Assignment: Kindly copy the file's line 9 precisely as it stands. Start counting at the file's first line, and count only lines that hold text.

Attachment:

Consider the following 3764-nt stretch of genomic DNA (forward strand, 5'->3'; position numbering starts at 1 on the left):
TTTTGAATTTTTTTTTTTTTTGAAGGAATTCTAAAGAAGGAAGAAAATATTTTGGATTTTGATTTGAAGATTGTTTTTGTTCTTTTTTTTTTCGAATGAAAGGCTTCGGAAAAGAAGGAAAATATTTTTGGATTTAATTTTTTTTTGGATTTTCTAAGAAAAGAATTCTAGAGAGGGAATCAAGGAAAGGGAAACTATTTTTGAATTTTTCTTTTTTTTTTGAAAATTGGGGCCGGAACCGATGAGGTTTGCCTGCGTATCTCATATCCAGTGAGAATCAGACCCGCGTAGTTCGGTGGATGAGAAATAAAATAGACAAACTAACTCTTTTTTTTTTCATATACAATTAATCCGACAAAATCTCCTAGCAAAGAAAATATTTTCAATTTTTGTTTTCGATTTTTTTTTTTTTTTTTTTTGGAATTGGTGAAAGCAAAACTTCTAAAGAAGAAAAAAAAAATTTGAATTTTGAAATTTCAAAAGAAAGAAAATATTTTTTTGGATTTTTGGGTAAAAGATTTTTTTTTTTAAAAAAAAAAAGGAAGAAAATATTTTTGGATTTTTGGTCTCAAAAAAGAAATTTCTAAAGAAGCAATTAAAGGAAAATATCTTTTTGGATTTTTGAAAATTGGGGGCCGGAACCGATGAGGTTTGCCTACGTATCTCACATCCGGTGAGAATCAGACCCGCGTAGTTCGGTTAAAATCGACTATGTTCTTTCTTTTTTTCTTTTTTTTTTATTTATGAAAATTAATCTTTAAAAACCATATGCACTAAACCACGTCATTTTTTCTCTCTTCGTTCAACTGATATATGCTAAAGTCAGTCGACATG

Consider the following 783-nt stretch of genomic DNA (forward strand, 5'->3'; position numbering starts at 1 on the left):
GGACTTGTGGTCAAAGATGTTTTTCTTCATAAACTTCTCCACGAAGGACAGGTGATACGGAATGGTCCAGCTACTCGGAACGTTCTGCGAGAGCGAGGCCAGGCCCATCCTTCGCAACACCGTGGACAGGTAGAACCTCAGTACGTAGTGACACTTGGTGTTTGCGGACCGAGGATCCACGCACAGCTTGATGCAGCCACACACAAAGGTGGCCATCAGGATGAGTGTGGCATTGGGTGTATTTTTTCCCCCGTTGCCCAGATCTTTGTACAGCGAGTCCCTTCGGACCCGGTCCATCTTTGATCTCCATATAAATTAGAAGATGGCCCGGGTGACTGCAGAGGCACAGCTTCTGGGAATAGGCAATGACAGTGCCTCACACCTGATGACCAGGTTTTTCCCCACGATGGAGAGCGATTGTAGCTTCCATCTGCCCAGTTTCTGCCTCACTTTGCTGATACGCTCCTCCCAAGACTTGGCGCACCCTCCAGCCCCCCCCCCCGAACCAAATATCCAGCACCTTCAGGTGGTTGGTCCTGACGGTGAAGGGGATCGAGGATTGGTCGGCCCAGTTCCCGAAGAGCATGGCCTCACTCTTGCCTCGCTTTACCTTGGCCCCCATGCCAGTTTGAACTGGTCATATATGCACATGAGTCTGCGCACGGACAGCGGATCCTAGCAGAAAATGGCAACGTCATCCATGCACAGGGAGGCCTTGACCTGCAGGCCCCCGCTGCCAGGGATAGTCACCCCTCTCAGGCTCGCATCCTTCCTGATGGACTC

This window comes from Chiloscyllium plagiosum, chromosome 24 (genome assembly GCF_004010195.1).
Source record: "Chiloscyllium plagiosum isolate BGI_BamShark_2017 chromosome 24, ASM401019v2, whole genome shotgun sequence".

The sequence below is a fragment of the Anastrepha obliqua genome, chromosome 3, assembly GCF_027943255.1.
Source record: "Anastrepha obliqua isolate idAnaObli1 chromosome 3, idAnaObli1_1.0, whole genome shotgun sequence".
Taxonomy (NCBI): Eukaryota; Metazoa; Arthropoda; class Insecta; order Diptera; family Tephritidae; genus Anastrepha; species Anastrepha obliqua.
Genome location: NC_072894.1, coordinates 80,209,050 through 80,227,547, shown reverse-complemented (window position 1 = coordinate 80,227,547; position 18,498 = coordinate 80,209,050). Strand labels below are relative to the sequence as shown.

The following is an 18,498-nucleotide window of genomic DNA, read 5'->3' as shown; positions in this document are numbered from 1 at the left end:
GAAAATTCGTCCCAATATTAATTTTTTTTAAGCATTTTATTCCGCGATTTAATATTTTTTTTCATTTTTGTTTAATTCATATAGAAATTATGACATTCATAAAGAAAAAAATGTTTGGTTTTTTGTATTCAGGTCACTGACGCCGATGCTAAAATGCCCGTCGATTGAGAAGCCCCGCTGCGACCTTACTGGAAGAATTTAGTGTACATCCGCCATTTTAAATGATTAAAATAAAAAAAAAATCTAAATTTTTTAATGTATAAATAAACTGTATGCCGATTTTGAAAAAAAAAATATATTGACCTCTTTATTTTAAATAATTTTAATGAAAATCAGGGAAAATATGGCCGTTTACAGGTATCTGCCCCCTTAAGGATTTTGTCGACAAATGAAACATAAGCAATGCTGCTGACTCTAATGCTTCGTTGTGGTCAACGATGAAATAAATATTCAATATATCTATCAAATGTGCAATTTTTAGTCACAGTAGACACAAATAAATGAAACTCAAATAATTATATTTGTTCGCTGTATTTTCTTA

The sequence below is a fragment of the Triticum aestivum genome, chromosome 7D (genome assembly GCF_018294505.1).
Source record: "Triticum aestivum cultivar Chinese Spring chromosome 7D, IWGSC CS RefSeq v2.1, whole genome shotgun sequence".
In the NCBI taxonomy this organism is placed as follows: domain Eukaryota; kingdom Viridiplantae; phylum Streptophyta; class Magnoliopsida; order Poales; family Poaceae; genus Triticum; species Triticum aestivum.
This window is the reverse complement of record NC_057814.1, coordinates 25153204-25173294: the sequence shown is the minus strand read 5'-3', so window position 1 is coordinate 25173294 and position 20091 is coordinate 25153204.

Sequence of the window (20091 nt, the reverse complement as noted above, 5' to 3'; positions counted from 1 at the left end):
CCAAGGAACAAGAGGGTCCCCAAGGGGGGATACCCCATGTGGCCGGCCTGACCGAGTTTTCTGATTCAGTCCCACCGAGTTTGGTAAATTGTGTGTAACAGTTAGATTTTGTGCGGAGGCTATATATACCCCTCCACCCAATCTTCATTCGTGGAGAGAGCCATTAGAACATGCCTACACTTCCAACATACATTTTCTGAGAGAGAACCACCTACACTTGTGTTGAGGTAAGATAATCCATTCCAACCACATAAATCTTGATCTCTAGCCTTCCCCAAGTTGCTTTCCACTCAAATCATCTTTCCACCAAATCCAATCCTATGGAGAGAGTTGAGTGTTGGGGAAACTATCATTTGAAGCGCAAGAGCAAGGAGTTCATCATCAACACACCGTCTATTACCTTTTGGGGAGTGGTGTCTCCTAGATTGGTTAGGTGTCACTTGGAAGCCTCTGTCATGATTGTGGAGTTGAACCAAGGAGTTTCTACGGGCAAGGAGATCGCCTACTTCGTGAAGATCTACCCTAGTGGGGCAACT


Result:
Taxonomy (NCBI): Eukaryota; Metazoa; Arthropoda; class Insecta; order Diptera; family Tephritidae; genus Anastrepha; species Anastrepha obliqua.